How to Properly Use Facebook's Advertising Features

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Sonia Tracy is the content editor for PsPrint and editor of PsPrint Printing and Design Blog. PsPrint is an online printing company, which you can follow on Twitter and Facebook.

If you are a human between the ages of 9 and 90, you probably have a Facebook account. In fact, there are unborn babies that have Facebook accounts, so the age standard isn’t set in stone. You therefore must have seen the ads that run on the side of your Facebook profile and feed.

These ads are targeted toward keywords and interests you have listed on your account. So, if you write a status message that mentions a band, you might get an ad about that band’s official website and touring schedule. The rest are catered toward your profile information and demographic.

As a user, you might find these ads helpful in finding things you enjoy. If you run a business, they are a brilliant resource for establishing ties to other users. You can use those ads to draw them to your website or Facebook page as well as to connect you through social media and increase your chances of maintaining that contact.

But ads can be ignored, reported and blocked. To make the most out of them and increase your likelihood of using them successfully, you need to boost your ad efficiency.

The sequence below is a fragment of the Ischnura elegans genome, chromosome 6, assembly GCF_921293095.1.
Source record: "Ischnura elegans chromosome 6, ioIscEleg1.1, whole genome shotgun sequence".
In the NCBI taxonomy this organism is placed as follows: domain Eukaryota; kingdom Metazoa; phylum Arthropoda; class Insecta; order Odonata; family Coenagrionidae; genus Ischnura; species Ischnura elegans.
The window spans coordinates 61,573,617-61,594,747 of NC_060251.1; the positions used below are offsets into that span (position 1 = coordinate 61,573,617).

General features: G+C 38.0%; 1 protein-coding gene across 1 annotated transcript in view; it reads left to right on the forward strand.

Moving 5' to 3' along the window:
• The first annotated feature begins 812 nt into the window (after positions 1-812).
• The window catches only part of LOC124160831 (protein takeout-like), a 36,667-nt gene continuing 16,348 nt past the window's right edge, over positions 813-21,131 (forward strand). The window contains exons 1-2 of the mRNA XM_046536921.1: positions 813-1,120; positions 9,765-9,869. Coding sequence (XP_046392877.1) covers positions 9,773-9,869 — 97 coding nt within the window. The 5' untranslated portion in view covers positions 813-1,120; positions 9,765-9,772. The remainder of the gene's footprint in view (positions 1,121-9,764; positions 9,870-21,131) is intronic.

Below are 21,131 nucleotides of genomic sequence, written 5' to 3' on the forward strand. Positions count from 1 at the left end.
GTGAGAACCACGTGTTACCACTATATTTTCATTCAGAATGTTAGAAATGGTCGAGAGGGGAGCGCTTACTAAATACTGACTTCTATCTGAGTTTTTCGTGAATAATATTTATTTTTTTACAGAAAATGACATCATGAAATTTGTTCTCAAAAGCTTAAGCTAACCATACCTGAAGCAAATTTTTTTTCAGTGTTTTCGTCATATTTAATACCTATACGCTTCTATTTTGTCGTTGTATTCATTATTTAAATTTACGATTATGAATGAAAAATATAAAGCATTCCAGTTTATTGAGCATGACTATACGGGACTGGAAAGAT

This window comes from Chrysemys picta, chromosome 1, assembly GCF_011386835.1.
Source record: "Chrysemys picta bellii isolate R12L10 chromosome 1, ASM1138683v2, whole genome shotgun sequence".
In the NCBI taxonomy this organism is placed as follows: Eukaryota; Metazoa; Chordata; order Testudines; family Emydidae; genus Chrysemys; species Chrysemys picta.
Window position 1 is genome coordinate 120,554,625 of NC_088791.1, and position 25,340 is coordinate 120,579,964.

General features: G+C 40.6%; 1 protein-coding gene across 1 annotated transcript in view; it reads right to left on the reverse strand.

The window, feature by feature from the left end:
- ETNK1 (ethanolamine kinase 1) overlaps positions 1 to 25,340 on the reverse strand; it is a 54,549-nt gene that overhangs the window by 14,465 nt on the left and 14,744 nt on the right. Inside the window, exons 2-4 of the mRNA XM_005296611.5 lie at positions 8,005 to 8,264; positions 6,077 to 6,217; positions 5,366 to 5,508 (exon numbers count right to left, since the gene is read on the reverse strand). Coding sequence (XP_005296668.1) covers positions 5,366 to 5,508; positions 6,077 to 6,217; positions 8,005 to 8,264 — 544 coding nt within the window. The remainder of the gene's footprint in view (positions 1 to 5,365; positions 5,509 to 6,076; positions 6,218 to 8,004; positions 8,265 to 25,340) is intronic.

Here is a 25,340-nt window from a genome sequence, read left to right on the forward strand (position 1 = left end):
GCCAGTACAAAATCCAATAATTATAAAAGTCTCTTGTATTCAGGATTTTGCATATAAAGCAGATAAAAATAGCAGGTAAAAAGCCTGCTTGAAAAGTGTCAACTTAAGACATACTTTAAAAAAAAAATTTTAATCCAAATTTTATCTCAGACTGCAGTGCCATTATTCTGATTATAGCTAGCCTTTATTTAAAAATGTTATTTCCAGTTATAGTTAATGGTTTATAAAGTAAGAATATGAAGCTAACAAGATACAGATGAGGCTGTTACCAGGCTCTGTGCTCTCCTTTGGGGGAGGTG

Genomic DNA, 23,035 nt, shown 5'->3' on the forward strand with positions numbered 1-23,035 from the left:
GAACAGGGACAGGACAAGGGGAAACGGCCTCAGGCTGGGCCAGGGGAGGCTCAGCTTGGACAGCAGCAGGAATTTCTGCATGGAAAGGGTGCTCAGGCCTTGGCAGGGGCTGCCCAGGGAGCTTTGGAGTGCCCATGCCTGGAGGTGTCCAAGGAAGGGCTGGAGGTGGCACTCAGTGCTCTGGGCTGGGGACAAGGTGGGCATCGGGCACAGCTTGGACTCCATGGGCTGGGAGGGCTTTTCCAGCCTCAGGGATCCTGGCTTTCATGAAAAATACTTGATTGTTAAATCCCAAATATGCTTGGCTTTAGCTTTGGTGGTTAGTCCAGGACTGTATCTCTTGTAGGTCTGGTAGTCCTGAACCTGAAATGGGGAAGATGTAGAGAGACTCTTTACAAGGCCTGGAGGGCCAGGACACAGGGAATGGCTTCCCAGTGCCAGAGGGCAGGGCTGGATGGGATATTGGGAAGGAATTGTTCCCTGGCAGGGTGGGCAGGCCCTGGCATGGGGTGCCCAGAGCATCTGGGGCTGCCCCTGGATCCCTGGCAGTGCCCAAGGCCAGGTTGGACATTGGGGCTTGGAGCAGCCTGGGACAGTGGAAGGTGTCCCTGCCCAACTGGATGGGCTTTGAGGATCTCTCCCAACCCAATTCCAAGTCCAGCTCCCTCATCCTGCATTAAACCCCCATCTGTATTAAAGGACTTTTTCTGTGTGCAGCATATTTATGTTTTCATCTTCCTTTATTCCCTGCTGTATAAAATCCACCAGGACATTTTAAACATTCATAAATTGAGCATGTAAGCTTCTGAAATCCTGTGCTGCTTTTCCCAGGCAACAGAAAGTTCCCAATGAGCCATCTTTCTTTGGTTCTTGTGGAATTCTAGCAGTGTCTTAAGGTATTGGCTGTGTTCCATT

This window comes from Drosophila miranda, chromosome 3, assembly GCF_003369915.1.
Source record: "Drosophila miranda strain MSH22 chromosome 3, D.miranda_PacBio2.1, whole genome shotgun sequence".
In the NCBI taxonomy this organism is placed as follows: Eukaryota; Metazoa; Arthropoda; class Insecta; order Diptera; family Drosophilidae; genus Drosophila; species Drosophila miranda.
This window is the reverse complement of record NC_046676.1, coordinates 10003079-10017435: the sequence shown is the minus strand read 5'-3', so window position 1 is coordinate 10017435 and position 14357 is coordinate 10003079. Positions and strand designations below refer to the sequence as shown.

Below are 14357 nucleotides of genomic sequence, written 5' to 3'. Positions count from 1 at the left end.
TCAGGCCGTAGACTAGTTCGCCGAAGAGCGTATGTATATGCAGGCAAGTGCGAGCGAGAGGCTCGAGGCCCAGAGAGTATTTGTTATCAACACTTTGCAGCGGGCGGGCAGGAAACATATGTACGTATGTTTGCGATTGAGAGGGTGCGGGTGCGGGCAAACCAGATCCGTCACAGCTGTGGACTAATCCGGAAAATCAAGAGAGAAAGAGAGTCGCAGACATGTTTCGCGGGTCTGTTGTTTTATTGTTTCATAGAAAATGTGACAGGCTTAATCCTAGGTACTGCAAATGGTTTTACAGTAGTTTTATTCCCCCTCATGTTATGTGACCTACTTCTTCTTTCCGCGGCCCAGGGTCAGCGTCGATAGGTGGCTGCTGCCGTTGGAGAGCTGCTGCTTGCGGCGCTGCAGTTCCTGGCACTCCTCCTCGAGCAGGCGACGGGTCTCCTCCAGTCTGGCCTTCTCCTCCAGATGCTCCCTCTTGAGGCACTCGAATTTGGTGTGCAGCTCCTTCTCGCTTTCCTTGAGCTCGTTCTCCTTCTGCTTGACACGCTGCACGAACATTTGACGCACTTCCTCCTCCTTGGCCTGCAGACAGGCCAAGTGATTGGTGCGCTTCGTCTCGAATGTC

Here are five important facts about Facebook advertisements that can help you better understand the process and therefore help you to create better ads for your business.

Fact No. 1 – There Are Two Kinds of Facebook Ads

When you are using the setup feature for your ad, you will be given two different options. One is to connect your ad to your official website, somewhere off of Facebook. That is the default setting, so all you have to do is provide the URL if it is what you want to do. Users will be able to “like” the ad.

The second is to use your Facebook page that you have already set up, in which case, you select “I Want to Advertise Something I Have on Facebook.” This will create an ad that has a full set of features before even clicking on the link. It will give you the option to “like” the Facebook page from there, RSVP to events or even answer poll questions.

Either one of those options will provide a benefit, of course. But the second option gives you a better chance of remaining connected to users. If they like the page they will be given regular updates on their feed and can comment on your status updates, wall, pictures or events. It is an automatic line right to your target audience.

Fact No. 2 – Facebook Now Offers Friend Connections in Ads

If a user has a friend that has “liked” your page or ad, it will show on that user’s sidebar. It gives the name and tells them that the contact is a fan, giving additional incentive for them to click it.

This is human nature: When our friends or family like something, we are more open to it ourselves. They may click the link to show their own support or just to get more information on what that friend enjoys. Either way, you have achieved a connection by providing information gained from their friend’s list.